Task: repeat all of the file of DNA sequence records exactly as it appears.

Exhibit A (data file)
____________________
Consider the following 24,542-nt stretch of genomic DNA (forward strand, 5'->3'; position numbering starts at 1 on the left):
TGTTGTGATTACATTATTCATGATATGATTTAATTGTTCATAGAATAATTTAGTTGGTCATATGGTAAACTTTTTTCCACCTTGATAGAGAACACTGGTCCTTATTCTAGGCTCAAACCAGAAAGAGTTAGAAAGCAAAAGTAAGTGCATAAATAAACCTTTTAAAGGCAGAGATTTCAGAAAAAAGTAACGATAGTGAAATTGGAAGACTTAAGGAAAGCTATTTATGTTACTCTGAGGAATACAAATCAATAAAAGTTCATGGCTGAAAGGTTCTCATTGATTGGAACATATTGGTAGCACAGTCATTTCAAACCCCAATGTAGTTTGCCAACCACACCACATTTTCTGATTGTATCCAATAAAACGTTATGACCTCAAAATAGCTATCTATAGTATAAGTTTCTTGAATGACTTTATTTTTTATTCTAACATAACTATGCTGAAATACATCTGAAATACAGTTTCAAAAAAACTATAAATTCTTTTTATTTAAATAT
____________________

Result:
Consider the following 24,542-nt stretch of genomic DNA (forward strand, 5'->3'; position numbering starts at 1 on the left):
TGTTGTGATTACATTATTCATGATATGATTTAATTGTTCATAGAATAATTTAGTTGGTCATATGGTAAACTTTTTTCCACCTTGATAGAGAACACTGGTCCTTATTCTAGGCTCAAACCAGAAAGAGTTAGAAAGCAAAAGTAAGTGCATAAATAAACCTTTTAAAGGCAGAGATTTCAGAAAAAAGTAACGATAGTGAAATTGGAAGACTTAAGGAAAGCTATTTATGTTACTCTGAGGAATACAAATCAATAAAAGTTCATGGCTGAAAGGTTCTCATTGATTGGAACATATTGGTAGCACAGTCATTTCAAACCCCAATGTAGTTTGCCAACCACACCACATTTTCTGATTGTATCCAATAAAACGTTATGACCTCAAAATAGCTATCTATAGTATAAGTTTCTTGAATGACTTTATTTTTTATTCTAACATAACTATGCTGAAATACATCTGAAATACAGTTTCAAAAAAACTATAAATTCTTTTTATTTAAATAT